What Does a Salesman Do? Skills and Professional Duties

By Indeed Editorial Team

Published 6 December 2021

The Indeed Editorial Team comprises a diverse and talented team of writers, researchers and subject matter experts equipped with Indeed's data and insights to deliver useful tips to help guide your career journey.

Working as a salesman can be an exciting, fast-paced and enjoyable job if you enjoy interacting and communicating with other people daily. A salesman can work in practically any industry as long as the industry offers something for sale to consumers.

If you have an interest in exploring a professional career as a salesman, you may wish to understand what a salesman does to better prepare yourself for this career. In this article, we explain what a salesman does, identify and list out some useful skills to have in this career and provide you with examples of a salesman's daily duties in the workplace.

What does a salesman do?

If you're searching for the answer to the question, ‘What does a salesman do?', it's crucial to learn about some of a salesman's specific duties. These are some tasks a salesman may engage in as part of their daily roles and responsibilities at the workplace:

Introducing products and services to customers

One of the basic tasks a salesman does is to introduce products and services to customers. This could entail familiarising themselves with the products or services offered in the shop and understanding the differences between similar items. If a customer walks into a shop searching for certain products, a salesman may take the initiative to explain to the customer about the items for sale in their shop to close a sale.

Introducing products and services to customers is especially important if the customer is new or if the product is new. If the customer is not a regular patron of the shop, they may not be familiar with the offerings of the shop and may not be able to decide on the item that best suits their needs.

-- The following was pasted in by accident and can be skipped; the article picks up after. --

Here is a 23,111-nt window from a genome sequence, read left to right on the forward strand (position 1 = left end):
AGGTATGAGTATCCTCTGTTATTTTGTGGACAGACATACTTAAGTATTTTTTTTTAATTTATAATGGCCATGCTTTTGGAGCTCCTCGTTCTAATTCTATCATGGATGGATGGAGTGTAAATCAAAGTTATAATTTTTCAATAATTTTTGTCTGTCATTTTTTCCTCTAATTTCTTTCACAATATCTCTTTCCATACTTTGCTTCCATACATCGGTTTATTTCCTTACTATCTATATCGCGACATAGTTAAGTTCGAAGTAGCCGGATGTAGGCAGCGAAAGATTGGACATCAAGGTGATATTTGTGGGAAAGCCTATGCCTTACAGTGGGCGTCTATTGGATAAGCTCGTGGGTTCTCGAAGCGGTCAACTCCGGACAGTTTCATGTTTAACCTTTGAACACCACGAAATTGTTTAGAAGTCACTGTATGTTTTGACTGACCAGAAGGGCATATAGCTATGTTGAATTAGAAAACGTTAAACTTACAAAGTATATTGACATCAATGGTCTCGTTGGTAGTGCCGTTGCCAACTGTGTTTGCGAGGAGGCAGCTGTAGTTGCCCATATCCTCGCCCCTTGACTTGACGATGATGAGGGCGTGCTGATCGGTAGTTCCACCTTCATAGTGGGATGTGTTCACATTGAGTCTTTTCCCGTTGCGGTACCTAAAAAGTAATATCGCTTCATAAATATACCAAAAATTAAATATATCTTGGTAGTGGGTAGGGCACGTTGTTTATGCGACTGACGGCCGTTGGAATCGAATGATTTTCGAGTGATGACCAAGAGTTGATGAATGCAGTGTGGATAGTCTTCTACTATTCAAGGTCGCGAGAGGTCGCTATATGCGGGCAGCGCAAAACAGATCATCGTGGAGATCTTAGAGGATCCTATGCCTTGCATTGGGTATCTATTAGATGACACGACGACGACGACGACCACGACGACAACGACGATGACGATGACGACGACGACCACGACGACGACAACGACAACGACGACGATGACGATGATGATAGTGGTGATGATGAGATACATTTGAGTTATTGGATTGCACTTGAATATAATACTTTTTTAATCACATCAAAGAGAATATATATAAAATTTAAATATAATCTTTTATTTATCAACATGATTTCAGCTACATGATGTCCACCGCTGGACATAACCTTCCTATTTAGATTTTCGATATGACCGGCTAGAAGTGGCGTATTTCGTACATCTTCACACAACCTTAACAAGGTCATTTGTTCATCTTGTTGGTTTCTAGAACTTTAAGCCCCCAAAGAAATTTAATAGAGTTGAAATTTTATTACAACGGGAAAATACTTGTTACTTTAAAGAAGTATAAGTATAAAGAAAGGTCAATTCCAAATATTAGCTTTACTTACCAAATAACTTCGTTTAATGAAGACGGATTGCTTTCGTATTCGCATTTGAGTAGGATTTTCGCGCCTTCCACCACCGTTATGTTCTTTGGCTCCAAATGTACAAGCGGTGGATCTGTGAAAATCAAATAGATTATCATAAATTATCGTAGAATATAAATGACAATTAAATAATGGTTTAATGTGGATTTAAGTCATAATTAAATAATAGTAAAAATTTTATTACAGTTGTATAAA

A salesperson who has prior knowledge and experience about each product or service can better inform customers. If the company has launched new products or services, a salesperson may wish to alert customers to these items as well.

Answering queries from customers

These professionals answer queries from customers at several points in time during the sales process. Customers may be curious about the features of a certain product or have questions about how to preserve the lifetime of the product. There may also be questions about how to use the product if the customer is purchasing the product for the first time.

A salesperson plays a key role in providing detailed and in-depth information to customers as they're the most familiar with the products and services sold in the shop. If the salesperson is new and doesn't know how to handle a customer's query, they may wish to direct the customer to a colleague who can assist them. This is part of managing the expectations of customers and ensuring that customers receive accurate product information.

Providing after-sales service care to customers

As part of providing good customer service and care, a salesperson may also have the responsibility of providing after-sales care to customers. This could entail helping customers repair their goods or products when damaged. Alternatively, customers may seek to exchange or refund certain products or services if they find them unsuitable for their purposes.

Another way of providing after-sales care to customers is for the salesperson to proactively reach out to customers and enquire about their experience in the shop and how the products or services are performing. Taking the initiative to check with customers lends a more personal touch and customers are likely to appreciate the extra effort. Also, a salesperson may wish to seek feedback on the goods and services for the company's continual improvement.

Taking stock of inventory in the shop

Another responsibility of a salesperson is to take stock of the inventory in the shop. For example, a salesperson may do a daily check of the inventory in the storeroom before the shop opens and another round of stocktaking at the end of the day. This helps the shop to track how many items they sold in the course of the day and whether it tallies with the amount stated in the cashier till.